Editor's letter: Issue 30

Our editor Jeff Colley's editor's letter from issue 30 received some particularly lovely praise, with architect Steve Mardall reaching out to say: "Was moved to write to commend you on your editor’s letter in this issue 30. You’ve perfectly captured the essence of the totality of where we are as a planet and a race. And captured well that subtle consensus of denial and ‘othering’ it, that is a compelling force to fall in line with if one is not to be labelled as a righteous crank. Your words articulate some of my own not formally articulated thoughts, and offer me clarity and impetus going forward." Meanwhile, AECB Carbon Lite Retrofit graduate Paul Forrester tweeted: "What a tremendously powerful piece of writing your editor’s letter is in issue 30 of @phplusmag. When I struggle to articulate all the thoughts, fears and conflicting ideas in my head, I might just show people that instead!" So here it is.

Marc O'Riain: The golden age of solar water heating

Renewable energy technologies are often regarded as new and innovative, but in some instances their roots predate the oil age and go back to the start of the industrial revolution. Dr Marc Ó’Riain finds important insights in past failures of early solar thermal systems.

Is procurement stifling natural building materials?

Is the very nature of the way that construction products are bought and sold limiting the wider proliferation of natural and sustainable materials?

Cuckoos & magpies: state house-buying hits record

Recent headlines suggest first time buyers are being pushed out of the housing market by ‘non-household’ buyers, so-called ‘cuckoo’ funds. Official figures suggest that private companies are not the only competition in the new homes market – there may be a ‘magpie’ out there also.

Ireland's climate action plan: just business as usual?

The government's new climate action plan does not show the level of committment needed to really reduce Ireland's carbon emissions, says Irish Green Building Council CEO Pat Barry.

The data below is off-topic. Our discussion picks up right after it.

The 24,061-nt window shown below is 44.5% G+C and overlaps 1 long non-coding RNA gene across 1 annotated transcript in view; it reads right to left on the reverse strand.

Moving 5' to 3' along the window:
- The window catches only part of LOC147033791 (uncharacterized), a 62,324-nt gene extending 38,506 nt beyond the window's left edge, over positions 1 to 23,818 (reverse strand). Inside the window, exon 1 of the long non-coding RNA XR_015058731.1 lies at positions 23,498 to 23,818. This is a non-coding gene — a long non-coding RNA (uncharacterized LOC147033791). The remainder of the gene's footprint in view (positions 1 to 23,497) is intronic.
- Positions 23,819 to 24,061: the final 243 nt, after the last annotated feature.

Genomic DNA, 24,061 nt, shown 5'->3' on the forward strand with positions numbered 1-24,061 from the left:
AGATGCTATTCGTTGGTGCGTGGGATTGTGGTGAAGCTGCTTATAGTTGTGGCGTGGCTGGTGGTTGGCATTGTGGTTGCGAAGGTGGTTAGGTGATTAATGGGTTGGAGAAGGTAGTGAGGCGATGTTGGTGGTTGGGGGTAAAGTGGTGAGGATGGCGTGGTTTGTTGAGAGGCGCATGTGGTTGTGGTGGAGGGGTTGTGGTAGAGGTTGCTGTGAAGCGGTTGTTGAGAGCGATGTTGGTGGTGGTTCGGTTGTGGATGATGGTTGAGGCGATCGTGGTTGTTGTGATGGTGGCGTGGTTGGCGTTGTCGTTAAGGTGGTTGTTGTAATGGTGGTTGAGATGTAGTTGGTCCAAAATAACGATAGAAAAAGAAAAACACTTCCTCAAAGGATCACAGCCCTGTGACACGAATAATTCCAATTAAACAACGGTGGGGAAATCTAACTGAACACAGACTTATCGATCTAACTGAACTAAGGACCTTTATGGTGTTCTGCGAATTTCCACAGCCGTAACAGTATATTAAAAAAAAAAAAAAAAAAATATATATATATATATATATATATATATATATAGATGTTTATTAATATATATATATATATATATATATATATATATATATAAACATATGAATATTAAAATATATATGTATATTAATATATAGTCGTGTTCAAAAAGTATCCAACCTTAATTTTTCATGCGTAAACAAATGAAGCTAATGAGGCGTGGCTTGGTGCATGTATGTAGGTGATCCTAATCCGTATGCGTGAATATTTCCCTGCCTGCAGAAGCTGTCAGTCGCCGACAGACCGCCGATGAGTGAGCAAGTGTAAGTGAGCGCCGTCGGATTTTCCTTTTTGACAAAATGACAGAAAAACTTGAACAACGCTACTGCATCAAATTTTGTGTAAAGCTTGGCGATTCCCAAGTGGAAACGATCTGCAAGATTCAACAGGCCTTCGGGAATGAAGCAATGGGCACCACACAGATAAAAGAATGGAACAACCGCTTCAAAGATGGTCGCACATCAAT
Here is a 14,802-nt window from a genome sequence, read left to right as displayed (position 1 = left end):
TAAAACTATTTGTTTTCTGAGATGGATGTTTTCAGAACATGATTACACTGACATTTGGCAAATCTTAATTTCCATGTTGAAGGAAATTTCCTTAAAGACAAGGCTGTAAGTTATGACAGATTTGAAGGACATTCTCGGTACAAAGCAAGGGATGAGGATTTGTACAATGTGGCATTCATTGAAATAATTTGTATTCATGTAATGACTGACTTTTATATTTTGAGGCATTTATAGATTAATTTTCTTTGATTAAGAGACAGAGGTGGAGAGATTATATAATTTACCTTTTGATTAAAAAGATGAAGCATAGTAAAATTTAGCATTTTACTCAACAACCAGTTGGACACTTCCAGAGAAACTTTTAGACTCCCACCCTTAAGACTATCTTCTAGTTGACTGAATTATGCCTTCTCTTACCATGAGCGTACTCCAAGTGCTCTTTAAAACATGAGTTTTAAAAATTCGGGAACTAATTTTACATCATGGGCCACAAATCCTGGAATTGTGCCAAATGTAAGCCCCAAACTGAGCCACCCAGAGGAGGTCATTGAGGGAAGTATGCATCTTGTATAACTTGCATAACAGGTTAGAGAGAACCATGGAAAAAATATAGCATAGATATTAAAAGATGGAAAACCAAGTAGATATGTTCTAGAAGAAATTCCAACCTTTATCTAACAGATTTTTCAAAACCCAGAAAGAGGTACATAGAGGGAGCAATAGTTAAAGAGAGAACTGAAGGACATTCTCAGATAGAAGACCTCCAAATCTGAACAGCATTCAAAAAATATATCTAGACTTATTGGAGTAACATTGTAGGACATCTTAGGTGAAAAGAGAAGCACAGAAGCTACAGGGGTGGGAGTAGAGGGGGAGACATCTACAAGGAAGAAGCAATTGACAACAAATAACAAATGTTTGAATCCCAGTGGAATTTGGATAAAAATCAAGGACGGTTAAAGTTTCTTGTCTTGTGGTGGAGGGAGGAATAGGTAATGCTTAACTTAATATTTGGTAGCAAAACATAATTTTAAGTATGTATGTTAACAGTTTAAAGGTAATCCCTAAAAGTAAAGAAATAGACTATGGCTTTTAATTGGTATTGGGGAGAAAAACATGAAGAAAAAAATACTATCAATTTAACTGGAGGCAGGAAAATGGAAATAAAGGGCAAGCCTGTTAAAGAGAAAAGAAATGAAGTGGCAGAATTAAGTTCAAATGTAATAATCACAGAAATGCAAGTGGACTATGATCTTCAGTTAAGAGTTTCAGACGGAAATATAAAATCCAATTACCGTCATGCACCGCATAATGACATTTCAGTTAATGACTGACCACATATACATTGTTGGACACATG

The Jodrell Bank grand challenge

During a speech last year Theresa May challenged the construction industry to halve the energy use of new buildings, and to halve the cost of retrofit. But we already know how to meet these challenges, writes Peter Rickaby, and much more difficult tasks lie ahead.

Double talk: a brief history of insulated glazing

In his latest column on the history of low energy building in the 20th century, Dr Marc Ó Riain charts the surprisingly fascinating history of double glazing.

Internet of Things dominates ISH 2019

Today is the last day of ISH, the bi-annual exhibition for the combined topic of water and energy, which is on at the exhibition grounds in Frankfurt. Titled as ISH, it is the world’s leading trade fair for a range of associated topics, materials and services.

Reaching for the first rung

Why is it so difficult to get on the property ladder now compared to 20 years ago? After all, interest rates are lower and house prices are still below where they were in 2007. Architect Mel Reynolds runs through the figures.

A housing boom without the houses?

There was much talk of jobless recovery as economies picked up after the last global recession. Mel Reynolds detects signs of an analogous proposition in the Irish property market: a housing boom that may be close to peaking without much in the way of housebuilding to report.

The utopian Usonian

Dr Marc Ó Riain looks at the influence of 20th century architectural giant Frank Lloyd Wright on low energy building design.

Two houses for the price of one

Housing pundit and architect Mel Reynolds argues that local authority action could be the key to solving the housing crisis.

Filling the retrofit policy void

The imperative to engage in evidence-based deep retrofit grows by the day. With the UK government dragging its heels, Peter Rickaby finds signs of hope in local initiatives, and in burgeoning Irish efforts.

The House of Tomorrow, 1933

In his third column on visionary eco-buildings of the 20th century, Dr Marc Ó Riain looks at the pioneering passive solar designs of Fred Keck.

Breaking the mould in Thamesmead

The net effect of poor insulation levels, underheating and under-ventilation in buildings poses a major public health threat. Peter Rickaby describes one pioneering London project that’s taking a practical, methodical – and scalable – approach to solving the problem.

Water, water, everywhere, nor any drop to drink

Inertia with state-owned land is exacerbating Ireland’s housing crisis, argues housing commentator and architect Mel Reynolds, in spite of the state possessing enough zoned land to make a major dent in solving the problem.

Marketplace + companies featured in this article

Precision Heating

Precision Heating is recognised as a leading supplier of heating and renewable energy products, to both residential and commercial customers throughout the whole of Ireland.